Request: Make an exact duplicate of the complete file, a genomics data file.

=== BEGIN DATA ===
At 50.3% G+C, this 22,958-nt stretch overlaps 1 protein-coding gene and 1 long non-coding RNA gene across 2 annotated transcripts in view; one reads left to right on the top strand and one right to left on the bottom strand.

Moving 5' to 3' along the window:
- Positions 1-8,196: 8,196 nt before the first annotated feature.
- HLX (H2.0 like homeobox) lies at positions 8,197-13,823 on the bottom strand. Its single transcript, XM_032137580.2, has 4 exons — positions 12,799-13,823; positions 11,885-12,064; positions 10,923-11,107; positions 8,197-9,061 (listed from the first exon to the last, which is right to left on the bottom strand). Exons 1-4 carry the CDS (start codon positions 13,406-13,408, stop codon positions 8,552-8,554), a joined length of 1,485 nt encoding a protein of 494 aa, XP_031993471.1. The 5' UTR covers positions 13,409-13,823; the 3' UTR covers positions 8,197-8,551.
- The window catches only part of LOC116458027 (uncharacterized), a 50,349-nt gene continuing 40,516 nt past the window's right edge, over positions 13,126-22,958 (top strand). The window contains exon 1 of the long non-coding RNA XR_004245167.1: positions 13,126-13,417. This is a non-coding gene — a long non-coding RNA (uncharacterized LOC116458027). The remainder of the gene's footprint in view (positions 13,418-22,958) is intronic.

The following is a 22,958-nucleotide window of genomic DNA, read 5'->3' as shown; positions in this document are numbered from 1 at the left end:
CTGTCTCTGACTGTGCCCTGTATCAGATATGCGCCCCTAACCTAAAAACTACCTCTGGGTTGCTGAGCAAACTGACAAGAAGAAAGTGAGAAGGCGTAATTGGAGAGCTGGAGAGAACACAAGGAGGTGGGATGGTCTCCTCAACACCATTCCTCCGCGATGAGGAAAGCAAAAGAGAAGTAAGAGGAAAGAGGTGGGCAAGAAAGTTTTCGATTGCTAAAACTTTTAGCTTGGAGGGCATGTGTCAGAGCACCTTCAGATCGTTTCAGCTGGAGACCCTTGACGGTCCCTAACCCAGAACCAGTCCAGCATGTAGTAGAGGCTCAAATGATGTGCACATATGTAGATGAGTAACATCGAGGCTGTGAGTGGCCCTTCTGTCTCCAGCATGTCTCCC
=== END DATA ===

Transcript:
At 50.3% G+C, this 22,958-nt stretch overlaps 1 protein-coding gene and 1 long non-coding RNA gene across 2 annotated transcripts in view; one reads left to right on the top strand and one right to left on the bottom strand.

Moving 5' to 3' along the window:
- Positions 1-8,196: 8,196 nt before the first annotated feature.
- HLX (H2.0 like homeobox) lies at positions 8,197-13,823 on the bottom strand. Its single transcript, XM_032137580.2, has 4 exons — positions 12,799-13,823; positions 11,885-12,064; positions 10,923-11,107; positions 8,197-9,061 (listed from the first exon to the last, which is right to left on the bottom strand). Exons 1-4 carry the CDS (start codon positions 13,406-13,408, stop codon positions 8,552-8,554), a joined length of 1,485 nt encoding a protein of 494 aa, XP_031993471.1. The 5' UTR covers positions 13,409-13,823; the 3' UTR covers positions 8,197-8,551.
- The window catches only part of LOC116458027 (uncharacterized), a 50,349-nt gene continuing 40,516 nt past the window's right edge, over positions 13,126-22,958 (top strand). The window contains exon 1 of the long non-coding RNA XR_004245167.1: positions 13,126-13,417. This is a non-coding gene — a long non-coding RNA (uncharacterized LOC116458027). The remainder of the gene's footprint in view (positions 13,418-22,958) is intronic.

The following is a 22,958-nucleotide window of genomic DNA, read 5'->3' as shown; positions in this document are numbered from 1 at the left end:
CTGTCTCTGACTGTGCCCTGTATCAGATATGCGCCCCTAACCTAAAAACTACCTCTGGGTTGCTGAGCAAACTGACAAGAAGAAAGTGAGAAGGCGTAATTGGAGAGCTGGAGAGAACACAAGGAGGTGGGATGGTCTCCTCAACACCATTCCTCCGCGATGAGGAAAGCAAAAGAGAAGTAAGAGGAAAGAGGTGGGCAAGAAAGTTTTCGATTGCTAAAACTTTTAGCTTGGAGGGCATGTGTCAGAGCACCTTCAGATCGTTTCAGCTGGAGACCCTTGACGGTCCCTAACCCAGAACCAGTCCAGCATGTAGTAGAGGCTCAAATGATGTGCACATATGTAGATGAGTAACATCGAGGCTGTGAGTGGCCCTTCTGTCTCCAGCATGTCTCCC